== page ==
Network, broadband and internet in any shape or form is a complex subject. So, when it comes to 5G, and our job of explaining it to you, it can be tough.
We have put together an article compiling a small handful of popular questions that have been answered by reputable sources, and I highly recommend you give this a read if you are interested in 5G!
So, without further ado...
Topics: UK, home broadband, decent signal, superfast broadband packages, fibre broadband speeds, difficult logistics, fastest networks, major operators
All the major operators have plans to get consumer services up and running before the end of 2019, and it's expected that 2020 will see huge growth for the technology.
5G has only just launched in the UK, but its speeds already outstrip the majority of home broadband connections. In fact, those speeds could even outpace some fibre broadband connections, with only top-end packages providing faster speeds (e.g. Virgin's Ultimate Oomph Bundle with average speeds of 516Mbps).
By the time 5G home broadband is readily available, it's likely that fibre broadband speeds will have increased as well, with the potential for 1Gbps broadband within our grasp.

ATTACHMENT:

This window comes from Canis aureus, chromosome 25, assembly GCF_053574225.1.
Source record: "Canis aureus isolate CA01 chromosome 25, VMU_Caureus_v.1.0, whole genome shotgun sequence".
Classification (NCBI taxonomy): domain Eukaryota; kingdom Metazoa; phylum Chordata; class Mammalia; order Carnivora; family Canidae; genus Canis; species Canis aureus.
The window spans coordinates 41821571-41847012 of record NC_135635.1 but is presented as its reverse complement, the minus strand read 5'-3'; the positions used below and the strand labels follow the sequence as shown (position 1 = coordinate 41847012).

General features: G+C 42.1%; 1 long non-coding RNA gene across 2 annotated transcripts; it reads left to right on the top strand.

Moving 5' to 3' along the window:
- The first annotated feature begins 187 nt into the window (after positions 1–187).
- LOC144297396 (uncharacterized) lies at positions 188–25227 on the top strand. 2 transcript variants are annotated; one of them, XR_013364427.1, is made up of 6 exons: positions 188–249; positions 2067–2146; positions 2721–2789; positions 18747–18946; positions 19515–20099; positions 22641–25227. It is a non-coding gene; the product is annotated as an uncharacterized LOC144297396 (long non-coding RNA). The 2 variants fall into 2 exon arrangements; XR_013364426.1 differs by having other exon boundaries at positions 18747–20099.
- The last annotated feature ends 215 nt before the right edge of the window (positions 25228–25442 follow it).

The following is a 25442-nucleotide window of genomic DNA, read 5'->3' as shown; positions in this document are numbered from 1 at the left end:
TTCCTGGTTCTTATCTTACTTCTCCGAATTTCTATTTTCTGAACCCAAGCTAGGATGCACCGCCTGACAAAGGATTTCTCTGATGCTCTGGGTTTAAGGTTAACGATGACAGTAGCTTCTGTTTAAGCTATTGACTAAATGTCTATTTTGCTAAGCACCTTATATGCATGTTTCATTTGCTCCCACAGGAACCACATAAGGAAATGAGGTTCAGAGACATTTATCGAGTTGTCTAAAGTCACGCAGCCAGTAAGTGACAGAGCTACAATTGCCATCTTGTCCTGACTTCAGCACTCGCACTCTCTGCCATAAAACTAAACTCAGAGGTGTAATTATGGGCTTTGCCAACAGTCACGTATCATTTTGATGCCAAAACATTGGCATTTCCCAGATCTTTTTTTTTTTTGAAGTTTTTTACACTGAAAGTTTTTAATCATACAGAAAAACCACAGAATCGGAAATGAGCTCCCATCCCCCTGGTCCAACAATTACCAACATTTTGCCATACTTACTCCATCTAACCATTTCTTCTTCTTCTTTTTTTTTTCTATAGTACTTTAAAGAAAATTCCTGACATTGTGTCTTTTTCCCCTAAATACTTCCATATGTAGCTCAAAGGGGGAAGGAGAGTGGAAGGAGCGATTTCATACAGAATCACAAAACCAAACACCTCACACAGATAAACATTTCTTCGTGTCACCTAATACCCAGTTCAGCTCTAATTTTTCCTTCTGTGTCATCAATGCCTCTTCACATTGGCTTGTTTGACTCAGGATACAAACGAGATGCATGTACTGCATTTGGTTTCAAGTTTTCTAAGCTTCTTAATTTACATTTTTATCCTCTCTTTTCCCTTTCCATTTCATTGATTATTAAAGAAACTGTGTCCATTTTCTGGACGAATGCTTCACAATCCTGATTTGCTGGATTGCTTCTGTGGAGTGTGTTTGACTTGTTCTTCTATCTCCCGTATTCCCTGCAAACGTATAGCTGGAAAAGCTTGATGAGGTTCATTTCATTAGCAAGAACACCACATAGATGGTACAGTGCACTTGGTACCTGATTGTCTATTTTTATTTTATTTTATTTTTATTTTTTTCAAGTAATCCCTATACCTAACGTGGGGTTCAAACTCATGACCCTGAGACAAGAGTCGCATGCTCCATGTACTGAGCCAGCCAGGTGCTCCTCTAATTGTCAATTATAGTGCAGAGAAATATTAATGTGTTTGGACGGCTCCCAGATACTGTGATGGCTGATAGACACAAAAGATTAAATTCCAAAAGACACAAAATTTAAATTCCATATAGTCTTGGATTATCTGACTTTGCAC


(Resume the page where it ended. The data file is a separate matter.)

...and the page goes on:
Topics: UK, Vodafone, Samsung, major smartphone manufacturers, successful demonstrations, G data connections, reduced latency, network availability
"5G dramatically changes what consumers can do on their phones and at home," says Kevin Hasley, head of product at RootMetrics, which collects mobile network performance information.
The new technology should also be able to support many more connections than 4G towers, without a drop in bandwidth. At launch, EE is supporting handsets from Samsung, OnePlus, LG, and Oppo.
All the major smartphone manufacturers are working on 5G devices, including Samsung, LG, OnePlus, Motorola, Huawei and more. As an increasing number of network operators start to support 5G and manufacturers release a greater number of phones, there'll be more choice.
Topics: Sim, use case, mobile internet, Virtual, Ericsson, virtualized networks, previous technology, cellular broadband technology
Beyond speed improvement, 5G is expected to unleash a massive IoT (Internet of Things) ecosystem where networks can serve communication needs for billions of connected devices, with the right trade-offs between speed, latency, and cost.
Unlike current IoT services that make performance trade-offs to get the best from current wireless technologies (3G, 4G, WiFi, Bluetooth, Zigbee, etc…), 5G networks will be designed to bring the level of performance needed for massive IoT.
Virtual networks (5G slicing) tailored to each use case 5G will be able to support all communication needs from low power Local Area Network (LAN) – like home networks for example, to Wide Area Networks (WAN), with the right latency/speed settings.
4G networks today use the USIM application to perform strong mutual authentication between the user and his/her connected device and the networks.